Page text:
Vermont Sourdough

Yeah, it’s been a few months. Not that I haven’t made bread, I have, numerous batches in fact. But they were really mostly “sandwich” bread and all basic yeast things. Not as tasteless as store bought “Wonder” type stuff (which they were meant to replace) but not terribly exciting, either. On the up side, these numerous plain breads allowed me to play with the oven’s temp a bit and I think I have it tweaked to be pretty accurate now so things don’t burn too much. So let’s get on with today’s bake.

Vermont Sourdough

“Today” is a bit of a misnomer, I’m thinking. I started this batch three days ago after feeding Audrey 2 and Carl out of a two week stint in the fridge. By their third feed they were back to bouncy and fluffy within 8 hours (I was off at work, so I don’t really know how quickly they doubled). So this has been a few days process. The pre-build took a while – but thats’ expected – then the fermentation period took the better part of a day and the final proof took over 16 hours of fridge time. This recipe is the Hamelman Vermont Sourdough from the book Bread: A Baker’s Book of Techniques and Recipes.

This time around, the dough was decidedly stiffer than the Norwich Sourdough I’d made which is a take off of this one. Not exceedingly stiff but stiff enough that when I slashed, it didn’t all just collapse and make flat brad as the others have previously. Totally my fault, though, since I don’t really have a good grasp of how stiff a dough should be and didn’t adjust the flour; this one was good though so now I’ll have something to go by.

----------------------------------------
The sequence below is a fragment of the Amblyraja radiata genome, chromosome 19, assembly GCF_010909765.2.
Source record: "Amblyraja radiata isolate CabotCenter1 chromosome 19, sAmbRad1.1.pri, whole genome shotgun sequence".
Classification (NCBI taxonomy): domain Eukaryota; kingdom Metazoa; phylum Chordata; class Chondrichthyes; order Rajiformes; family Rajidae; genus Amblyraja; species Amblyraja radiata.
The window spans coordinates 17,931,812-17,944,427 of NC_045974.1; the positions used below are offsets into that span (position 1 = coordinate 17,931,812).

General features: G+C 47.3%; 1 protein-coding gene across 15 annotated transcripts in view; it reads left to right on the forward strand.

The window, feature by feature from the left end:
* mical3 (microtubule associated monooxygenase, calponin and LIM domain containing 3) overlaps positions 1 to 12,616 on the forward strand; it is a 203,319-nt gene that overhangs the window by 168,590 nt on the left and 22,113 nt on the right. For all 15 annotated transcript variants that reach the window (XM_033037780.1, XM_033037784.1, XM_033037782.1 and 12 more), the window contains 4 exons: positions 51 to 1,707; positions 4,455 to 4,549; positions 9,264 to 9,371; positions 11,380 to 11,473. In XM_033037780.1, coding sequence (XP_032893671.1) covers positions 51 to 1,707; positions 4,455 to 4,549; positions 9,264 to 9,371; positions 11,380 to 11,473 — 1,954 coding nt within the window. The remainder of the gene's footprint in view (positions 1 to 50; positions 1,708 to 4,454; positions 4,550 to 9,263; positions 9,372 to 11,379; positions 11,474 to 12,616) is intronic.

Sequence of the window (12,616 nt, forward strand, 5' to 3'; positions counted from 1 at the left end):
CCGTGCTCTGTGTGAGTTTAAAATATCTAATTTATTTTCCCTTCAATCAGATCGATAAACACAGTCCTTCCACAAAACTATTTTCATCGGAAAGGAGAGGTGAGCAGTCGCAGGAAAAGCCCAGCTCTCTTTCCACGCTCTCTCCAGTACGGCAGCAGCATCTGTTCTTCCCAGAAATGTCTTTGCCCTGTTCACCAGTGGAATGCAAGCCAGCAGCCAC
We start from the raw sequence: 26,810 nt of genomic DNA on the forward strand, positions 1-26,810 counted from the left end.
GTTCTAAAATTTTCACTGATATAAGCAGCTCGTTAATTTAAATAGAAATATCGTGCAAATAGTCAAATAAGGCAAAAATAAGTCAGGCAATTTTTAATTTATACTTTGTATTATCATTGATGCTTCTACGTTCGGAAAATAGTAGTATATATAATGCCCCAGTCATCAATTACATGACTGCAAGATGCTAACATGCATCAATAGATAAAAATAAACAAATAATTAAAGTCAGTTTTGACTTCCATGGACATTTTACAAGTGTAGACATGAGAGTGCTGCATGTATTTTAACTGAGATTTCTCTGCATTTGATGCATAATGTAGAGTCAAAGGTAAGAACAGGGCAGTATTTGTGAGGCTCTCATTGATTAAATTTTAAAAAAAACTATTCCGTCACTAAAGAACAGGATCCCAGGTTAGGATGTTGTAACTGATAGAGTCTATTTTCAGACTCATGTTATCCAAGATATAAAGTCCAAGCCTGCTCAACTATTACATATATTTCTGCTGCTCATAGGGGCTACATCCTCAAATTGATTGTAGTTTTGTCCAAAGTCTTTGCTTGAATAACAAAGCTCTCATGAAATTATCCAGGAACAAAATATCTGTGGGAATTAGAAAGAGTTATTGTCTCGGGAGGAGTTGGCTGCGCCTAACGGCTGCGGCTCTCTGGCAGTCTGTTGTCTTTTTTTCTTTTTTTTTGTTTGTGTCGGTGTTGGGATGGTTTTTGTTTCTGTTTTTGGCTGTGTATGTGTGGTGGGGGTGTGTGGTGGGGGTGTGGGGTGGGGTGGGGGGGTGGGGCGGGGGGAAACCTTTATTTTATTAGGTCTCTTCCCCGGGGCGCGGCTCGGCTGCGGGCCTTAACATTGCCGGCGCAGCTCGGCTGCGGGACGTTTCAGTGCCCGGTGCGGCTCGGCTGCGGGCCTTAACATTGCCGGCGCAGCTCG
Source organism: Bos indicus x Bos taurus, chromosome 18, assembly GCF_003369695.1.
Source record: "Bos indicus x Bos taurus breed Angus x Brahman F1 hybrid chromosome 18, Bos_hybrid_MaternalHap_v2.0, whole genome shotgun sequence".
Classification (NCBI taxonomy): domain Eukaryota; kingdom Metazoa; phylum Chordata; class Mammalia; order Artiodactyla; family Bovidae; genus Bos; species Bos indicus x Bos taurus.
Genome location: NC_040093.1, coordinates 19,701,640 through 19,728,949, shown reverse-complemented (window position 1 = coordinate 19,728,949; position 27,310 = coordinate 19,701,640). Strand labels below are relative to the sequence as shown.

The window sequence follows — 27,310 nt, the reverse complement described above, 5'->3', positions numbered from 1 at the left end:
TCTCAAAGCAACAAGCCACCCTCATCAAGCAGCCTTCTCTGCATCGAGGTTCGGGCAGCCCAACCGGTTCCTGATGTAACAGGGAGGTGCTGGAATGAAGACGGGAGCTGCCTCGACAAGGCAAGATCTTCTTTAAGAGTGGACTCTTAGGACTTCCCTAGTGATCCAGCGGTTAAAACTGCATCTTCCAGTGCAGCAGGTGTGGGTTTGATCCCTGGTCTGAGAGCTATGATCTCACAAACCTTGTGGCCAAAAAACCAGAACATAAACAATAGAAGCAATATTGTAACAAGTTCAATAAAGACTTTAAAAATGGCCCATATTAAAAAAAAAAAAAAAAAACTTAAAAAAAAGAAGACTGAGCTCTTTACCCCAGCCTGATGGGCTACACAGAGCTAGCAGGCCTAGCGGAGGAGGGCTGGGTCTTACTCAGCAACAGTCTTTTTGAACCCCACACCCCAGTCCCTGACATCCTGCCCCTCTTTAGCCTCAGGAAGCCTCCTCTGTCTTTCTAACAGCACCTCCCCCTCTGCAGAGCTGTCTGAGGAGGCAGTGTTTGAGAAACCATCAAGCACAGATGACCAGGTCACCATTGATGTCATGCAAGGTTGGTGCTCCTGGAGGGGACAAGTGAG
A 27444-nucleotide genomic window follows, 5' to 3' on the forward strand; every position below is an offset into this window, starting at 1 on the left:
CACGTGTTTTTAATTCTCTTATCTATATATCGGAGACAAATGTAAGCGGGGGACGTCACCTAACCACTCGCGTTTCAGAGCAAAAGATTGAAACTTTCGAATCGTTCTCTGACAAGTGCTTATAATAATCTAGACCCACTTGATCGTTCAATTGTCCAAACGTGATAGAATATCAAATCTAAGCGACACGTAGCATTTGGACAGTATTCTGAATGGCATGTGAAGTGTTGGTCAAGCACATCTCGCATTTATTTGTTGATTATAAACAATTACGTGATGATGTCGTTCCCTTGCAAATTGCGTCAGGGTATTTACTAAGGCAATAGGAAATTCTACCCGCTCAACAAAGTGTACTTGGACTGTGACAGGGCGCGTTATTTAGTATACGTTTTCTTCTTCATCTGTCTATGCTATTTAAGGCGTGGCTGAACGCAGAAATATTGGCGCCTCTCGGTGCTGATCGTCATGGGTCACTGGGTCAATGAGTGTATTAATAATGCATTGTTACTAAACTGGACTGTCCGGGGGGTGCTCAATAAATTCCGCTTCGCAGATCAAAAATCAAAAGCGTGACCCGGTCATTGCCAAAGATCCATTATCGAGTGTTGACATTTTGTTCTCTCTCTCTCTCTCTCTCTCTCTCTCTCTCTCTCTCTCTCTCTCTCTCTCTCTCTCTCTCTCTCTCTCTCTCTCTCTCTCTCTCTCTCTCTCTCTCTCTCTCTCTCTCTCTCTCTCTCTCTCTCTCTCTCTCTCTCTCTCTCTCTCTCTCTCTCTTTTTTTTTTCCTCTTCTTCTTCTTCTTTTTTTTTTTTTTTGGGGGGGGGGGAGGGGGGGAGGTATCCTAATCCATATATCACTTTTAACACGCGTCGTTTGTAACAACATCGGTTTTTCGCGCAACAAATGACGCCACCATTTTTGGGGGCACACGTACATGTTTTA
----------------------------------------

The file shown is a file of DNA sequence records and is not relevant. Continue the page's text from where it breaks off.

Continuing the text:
The crust is also more solid although it looks like it may have been a bit overdone here. The recipe says 460ºF for 40 minutes but I pulled it out at 30 as it was already rather dark. Looking at the bottom, it’s a tiny bit burned, just a small stripe in the center. So the oven is still not 100% accurate. But the insides had reached 200ºF therefore it was done enough already.

It’s still cooling so once it’s ready to slice I’ll add a pic of the crumb as well.

I picked Audrey 2 as the starter for this one simply because as I was feeding the two starters, she seemed to bulk up the most – maybe 3 times vs Carls’ 2.5 times. And I hadn’t used Audrey yet. So both would have worked well. In fact, Carl seems to have a slightly stronger smell and taste. So maybe I’ll give that one a try next.

So until we crack ‘er open and see what’s inside (and taste, of course) this will be it for this entry. See you in a few.

And there we are, the crumb. Nice mid-sized holes, the loaf shape is decidedly oval as opposed to pancake so we’re good here. The flavour is nice although not terribly sourdough-ish. Perhaps it will develop a little over the next day or so. Although I expect the loaf may not survive long enough to see. The other one needs to go in the freezer as there are already a couple of types of bread on the counter.

All in all, this one is a success. We’ll be making Hamelman’s Vermont again.

Author: Paul

I'm just a regular type mid-50's fella, recently moved to Vancouver Island, BC, Canada, who enjoys bread making and sharing the adventure. I've only been at this on a steady basis since 2007 when I decided to look for better bread than what was available in the local grocery. You are cordially invited to add comments, questions and musings of your own to any of these posts; this isn't intended to be a one way communication. I'm not an expert and likely won't be one for years to come. But I do want to share my experiences and what I have picked up in order to help spread this "bread baking" virus. Because as habits go, it's a darn tasty one!

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